Newsfeed: U.S. existing home sales surge in January; inventory at record low

By Lucia Mutikani

U.S. home sales unexpectedly rose in January, but investors paying in cash are squeezing out first-time buyers amid record low inventory and higher prices.

Existing home sales rebounded 6.7% to a seasonally adjusted annual rate of 6.50 million units last month, the National Association of Realtors said on Friday. Sales rose in all four regions. Economists polled by Reuters had forecast sales decreasing 1.0% to a rate of 6.10 million units.

Home resales, which account for the bulk of U.S. home sales, fell 2.3% on a year-on-year basis.

Strong demand for housing against the backdrop of a strengthening labor market and massive savings is outstripping supply, curbing sales. Builders have been unable to significantly ramp up construction because of shortages and higher prices for inputs like softwood lumber for framing as well as cabinets, garage doors, countertops and appliances.

According to a report this week from the National Association of homebuilders, delivery of these products was taking “months,” raising construction costs and delaying projects. The Commerce Department reported on Thursday that the backlog of homes approved for construction but yet to be started surged to a record in January.

Tight supply is keeping house prices elevated. The median existing house price increased 15.4% from a year earlier to $350,300 in January. Sales remained concentrated in the upper price end on the market.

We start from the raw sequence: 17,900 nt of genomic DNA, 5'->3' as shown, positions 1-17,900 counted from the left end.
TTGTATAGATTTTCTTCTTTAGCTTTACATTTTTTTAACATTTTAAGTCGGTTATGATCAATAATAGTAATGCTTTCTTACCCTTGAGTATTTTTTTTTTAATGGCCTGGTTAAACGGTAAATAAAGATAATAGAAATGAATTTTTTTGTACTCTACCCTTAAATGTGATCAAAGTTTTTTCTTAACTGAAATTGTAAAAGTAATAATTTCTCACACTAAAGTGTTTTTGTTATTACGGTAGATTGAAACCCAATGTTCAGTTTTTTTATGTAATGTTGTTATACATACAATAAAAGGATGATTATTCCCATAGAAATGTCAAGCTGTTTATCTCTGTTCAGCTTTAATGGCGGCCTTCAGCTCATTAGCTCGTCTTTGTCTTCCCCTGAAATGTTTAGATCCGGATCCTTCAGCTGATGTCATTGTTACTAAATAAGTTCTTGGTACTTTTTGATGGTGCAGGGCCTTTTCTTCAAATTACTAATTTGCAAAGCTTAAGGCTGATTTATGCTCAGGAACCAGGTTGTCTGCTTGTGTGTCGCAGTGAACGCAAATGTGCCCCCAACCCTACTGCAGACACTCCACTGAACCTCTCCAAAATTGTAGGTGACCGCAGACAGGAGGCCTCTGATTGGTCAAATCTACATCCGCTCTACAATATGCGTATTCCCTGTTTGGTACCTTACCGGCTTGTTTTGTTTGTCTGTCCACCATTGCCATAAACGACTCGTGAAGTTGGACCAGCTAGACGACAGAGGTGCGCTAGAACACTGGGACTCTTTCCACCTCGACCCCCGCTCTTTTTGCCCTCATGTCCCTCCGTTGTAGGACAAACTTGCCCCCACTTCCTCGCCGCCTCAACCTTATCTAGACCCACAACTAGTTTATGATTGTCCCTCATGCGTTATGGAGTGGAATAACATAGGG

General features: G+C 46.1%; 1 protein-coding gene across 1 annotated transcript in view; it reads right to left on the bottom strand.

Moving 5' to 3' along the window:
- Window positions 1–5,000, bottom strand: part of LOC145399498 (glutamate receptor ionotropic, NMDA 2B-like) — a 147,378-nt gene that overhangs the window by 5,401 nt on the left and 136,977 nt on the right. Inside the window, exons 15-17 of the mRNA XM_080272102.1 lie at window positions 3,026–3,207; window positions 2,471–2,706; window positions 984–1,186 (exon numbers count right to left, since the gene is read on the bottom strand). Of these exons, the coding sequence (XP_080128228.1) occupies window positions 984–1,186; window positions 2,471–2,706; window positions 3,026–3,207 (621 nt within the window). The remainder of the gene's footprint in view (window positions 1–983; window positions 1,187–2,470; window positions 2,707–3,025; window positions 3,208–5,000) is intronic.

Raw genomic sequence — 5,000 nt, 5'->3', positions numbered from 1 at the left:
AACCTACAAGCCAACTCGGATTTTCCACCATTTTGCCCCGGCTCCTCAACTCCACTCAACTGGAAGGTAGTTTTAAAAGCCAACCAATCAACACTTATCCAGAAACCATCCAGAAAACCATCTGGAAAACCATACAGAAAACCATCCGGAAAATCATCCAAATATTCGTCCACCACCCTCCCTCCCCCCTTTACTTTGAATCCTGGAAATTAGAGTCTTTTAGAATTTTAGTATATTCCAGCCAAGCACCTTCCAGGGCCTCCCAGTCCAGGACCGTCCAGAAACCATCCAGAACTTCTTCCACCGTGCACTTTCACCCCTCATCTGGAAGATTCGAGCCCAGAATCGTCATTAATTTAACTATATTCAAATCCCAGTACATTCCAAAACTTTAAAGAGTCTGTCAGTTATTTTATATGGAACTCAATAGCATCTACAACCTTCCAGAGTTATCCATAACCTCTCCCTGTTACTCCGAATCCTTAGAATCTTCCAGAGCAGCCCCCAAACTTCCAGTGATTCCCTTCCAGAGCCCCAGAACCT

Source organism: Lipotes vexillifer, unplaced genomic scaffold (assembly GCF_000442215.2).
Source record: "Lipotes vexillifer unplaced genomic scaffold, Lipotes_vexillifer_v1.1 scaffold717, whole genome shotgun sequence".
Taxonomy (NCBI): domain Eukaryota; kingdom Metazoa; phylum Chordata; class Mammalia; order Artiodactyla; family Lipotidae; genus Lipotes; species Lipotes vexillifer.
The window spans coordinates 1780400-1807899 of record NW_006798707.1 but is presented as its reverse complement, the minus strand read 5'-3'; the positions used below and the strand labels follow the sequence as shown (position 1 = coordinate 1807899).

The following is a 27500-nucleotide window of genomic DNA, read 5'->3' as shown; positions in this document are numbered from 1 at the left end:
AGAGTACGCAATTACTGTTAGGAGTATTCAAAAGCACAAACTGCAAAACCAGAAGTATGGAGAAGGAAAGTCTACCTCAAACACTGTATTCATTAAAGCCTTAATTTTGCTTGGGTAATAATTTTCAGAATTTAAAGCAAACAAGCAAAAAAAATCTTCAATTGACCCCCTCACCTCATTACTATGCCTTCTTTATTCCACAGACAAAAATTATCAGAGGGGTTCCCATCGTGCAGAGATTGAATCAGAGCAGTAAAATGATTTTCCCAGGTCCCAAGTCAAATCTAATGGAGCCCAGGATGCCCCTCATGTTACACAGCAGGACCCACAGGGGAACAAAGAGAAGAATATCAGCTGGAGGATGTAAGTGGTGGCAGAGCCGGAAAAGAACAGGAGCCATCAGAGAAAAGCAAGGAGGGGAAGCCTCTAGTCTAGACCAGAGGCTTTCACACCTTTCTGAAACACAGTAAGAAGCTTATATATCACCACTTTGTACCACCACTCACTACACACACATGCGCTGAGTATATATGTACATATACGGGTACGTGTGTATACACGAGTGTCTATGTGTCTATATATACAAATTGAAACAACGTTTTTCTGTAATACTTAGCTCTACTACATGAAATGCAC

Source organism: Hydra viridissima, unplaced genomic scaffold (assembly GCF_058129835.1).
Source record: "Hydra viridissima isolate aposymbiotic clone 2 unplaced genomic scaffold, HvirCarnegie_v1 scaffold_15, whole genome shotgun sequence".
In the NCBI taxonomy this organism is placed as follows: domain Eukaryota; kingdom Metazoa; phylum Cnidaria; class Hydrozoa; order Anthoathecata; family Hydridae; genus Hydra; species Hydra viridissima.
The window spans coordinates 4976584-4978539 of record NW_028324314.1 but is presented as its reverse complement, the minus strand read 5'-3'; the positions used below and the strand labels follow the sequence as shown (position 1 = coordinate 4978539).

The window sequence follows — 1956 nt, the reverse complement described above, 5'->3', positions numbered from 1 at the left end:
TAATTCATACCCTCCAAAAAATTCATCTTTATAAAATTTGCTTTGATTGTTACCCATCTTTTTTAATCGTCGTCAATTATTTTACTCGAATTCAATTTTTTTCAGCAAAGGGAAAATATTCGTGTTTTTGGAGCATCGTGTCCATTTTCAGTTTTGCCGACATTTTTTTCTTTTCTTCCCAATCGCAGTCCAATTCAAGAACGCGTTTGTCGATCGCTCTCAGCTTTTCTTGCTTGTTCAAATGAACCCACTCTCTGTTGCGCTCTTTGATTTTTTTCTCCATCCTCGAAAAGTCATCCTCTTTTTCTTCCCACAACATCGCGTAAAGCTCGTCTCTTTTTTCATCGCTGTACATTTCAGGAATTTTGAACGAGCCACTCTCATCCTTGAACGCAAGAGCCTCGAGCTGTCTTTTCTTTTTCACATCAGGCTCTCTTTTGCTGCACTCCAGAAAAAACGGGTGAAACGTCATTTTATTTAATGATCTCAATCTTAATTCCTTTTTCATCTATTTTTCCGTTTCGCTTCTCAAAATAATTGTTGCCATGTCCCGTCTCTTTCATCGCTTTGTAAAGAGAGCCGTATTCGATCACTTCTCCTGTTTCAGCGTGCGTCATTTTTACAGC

First-time buyers accounted for 27% of sales last month, compared to 33% a year ago. Individual investors or second-home buyers, who make up many cash sales, purchased 22% of homes in January, up from 15% a year ago. All-cash sales accounted for 27% of transactions in January compared to 19% in January 2021.

There were a record low 860,000 previously owned homes on the market last month, down 16.5% from a year ago. At January’s sales pace, it would take an all-time low 1.6 months to exhaust the current inventory, down from 1.9 months a year ago.

A six-to-seven-month supply is viewed as a healthy balance between supply and demand.

Housing could become less affordable, especially for some first-time buyers, with mortgage rates rising to levels not seen since 2019. They, however, remain low by historical standards.

Mortgage rates are climbing as the Federal Reserve is expected to start increasing interest rates next month to tame high inflation. Economists are anticipating as many as seven rate hikes this year.

In January, houses typically remained on the market for 19 days, down from 21 days from a year ago. Seventy-nine percent of homes sold last month were on the market for less than a month.


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